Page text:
The scientific strategy of our team is to keep alive the double semiconductor culture which exists among its members, namely the one of the sample creator with the sensitivity of material sciences, and the one of the spectroscopist with the sensitivity of solid state physics. It is probably the originality of the team and the secret of its success : by developing a strong synergy between the growth, the technology and the physics of semiconductor nano-objects, various fields which are often only juxtaposed, this group enhances its global efficiency. Besides the main axes which were developed over the last periods, namely the fabrication of nanostructures / microcavities and the studies of related new physical phenomena in quantum optics, opto-electronic, magnetism… the team will be also more connected in the next future to quantum transport measurements and quantum theoretical approaches.This general orientation is illustrated below with the prospectives that we foresee for the different activities.
Besides the 2D heterostructures and the self-assembled quantum dots, the team will continue to develop its know-how for the optimization of bottom-up and top-down nanowires structures, motivated by the issues for spintronics, photonics (quantum optics and opto-electronics), and photovoltaics.
Perform structural and chemical analyses of nanostructures obtained by MBE or MOCVD, to improve the understanding of the growth mechanisms as well as their optical and electro-optical properties.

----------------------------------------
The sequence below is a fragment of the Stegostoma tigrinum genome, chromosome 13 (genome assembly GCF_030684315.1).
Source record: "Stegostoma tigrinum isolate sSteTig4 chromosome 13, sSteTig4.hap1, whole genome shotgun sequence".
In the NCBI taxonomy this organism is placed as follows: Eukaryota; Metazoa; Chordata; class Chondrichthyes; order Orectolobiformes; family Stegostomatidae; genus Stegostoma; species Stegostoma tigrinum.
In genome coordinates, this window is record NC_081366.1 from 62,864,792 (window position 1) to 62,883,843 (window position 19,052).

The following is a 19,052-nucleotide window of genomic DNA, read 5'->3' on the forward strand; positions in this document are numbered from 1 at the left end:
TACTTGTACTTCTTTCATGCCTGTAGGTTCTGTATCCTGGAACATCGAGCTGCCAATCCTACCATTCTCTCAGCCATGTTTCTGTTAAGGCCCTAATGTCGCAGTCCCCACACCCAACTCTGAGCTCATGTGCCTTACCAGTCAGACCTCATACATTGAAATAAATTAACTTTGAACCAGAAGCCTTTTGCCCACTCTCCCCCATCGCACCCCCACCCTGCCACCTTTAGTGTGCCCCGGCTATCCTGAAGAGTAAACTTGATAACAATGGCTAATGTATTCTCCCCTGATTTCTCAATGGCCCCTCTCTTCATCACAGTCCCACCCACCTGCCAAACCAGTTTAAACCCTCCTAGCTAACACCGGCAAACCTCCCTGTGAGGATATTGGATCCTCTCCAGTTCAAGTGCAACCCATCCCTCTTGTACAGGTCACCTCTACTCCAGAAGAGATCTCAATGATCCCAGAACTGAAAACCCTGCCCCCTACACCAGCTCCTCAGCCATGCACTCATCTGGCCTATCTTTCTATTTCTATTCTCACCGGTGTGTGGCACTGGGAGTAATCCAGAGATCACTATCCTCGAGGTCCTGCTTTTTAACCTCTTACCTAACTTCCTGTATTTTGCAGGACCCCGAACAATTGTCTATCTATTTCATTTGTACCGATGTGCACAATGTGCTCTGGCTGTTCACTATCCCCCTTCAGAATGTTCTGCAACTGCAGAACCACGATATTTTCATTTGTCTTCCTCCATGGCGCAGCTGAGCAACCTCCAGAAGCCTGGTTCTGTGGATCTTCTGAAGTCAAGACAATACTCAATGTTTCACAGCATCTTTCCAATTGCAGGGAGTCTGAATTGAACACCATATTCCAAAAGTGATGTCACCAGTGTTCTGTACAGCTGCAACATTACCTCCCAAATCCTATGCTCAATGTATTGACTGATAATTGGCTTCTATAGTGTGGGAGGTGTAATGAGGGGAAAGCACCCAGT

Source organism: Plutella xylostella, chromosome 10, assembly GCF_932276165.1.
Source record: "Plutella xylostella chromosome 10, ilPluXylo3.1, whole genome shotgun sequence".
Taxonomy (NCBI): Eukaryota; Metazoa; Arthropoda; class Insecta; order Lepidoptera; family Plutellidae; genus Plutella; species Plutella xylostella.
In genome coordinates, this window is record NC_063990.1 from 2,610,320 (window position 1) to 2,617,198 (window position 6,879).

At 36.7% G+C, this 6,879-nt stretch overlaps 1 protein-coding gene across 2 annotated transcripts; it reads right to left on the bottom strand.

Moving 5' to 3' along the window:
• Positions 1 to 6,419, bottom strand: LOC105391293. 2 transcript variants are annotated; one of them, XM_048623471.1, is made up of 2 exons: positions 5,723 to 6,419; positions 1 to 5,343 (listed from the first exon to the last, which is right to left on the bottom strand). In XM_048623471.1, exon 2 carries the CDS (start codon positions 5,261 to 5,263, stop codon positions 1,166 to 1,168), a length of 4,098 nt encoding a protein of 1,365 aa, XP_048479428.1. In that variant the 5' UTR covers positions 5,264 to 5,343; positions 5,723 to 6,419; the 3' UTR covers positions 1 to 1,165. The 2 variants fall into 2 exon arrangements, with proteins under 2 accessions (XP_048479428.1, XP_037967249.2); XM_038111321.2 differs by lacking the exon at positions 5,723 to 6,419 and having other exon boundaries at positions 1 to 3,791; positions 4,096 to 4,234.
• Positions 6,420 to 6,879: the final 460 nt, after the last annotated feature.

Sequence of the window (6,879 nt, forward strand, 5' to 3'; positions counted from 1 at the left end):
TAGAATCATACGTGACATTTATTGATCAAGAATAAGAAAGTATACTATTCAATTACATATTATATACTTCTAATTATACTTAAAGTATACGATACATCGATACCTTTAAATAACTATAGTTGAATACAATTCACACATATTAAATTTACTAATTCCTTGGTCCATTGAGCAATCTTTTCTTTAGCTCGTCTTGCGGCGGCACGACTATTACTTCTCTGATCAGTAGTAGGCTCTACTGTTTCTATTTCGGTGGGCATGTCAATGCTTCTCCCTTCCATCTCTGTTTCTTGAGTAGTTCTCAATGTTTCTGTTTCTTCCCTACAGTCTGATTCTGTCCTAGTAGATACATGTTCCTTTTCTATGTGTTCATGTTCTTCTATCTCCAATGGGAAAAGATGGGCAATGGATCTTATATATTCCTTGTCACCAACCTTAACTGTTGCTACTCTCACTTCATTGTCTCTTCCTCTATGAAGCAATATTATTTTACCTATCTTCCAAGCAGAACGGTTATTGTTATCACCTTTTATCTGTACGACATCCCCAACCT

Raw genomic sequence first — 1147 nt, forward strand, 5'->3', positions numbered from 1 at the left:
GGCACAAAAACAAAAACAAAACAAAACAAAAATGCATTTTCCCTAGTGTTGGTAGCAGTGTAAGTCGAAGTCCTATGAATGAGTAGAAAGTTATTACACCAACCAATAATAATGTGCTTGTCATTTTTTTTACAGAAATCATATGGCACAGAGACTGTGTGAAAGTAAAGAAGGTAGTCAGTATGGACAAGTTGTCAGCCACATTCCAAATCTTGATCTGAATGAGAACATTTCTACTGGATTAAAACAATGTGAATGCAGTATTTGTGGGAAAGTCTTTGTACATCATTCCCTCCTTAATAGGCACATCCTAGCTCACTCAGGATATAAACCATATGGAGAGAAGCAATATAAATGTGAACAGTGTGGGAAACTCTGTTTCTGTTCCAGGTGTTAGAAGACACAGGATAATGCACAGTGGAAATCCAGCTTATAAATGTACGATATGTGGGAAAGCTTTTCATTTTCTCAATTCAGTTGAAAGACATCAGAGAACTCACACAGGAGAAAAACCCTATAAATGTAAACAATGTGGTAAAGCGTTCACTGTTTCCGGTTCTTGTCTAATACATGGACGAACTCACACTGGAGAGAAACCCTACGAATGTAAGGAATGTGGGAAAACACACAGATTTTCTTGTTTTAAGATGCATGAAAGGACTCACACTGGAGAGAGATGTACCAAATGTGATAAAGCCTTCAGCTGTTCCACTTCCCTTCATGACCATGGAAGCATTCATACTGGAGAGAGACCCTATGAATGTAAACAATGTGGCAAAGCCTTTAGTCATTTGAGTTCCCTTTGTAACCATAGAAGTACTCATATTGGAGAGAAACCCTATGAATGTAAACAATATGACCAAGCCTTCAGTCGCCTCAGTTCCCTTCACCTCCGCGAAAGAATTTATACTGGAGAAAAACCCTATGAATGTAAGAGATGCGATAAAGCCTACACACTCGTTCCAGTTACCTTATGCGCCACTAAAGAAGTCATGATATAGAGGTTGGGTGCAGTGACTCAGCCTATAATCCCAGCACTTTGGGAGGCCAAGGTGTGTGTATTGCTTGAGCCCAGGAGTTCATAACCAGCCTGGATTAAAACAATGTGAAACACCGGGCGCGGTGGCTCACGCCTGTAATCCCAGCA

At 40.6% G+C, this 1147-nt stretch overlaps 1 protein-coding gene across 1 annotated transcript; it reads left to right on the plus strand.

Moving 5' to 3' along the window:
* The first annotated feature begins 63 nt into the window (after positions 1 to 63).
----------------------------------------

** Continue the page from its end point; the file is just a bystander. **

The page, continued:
We use the specific properties of II-VI semiconductors to design and grow nanostructures which behave as model systems, and obtain new functions in the frame of spintronics or quantum manipulation.
We are aiming at creating sources and detectors of light of energy ranging from the THz domain to the deep UV. For this purpose, we benefit from the large variety of materials that are grown within the group. The control of the geometry of the nanostructure allows us to realize devices compatitble with conventionnal lighting applications down to systems which are sensitive to the single photon level.
These approaches, theoretically and experimentally, open a new chapter of quantum optics, not within reach of isolated atoms systems, namely the quantum optics in a solid environment.
Two types of approaches are followed in this field : (i) developing new direct bandgap materials having a high absorption coefficient at the maximum wavelength of the solar spectrum for extremely thin absorber solar cells, and (ii) studying new concepts such as type II band-gap alignment and core/shell structures to optimize photovoltaics conversion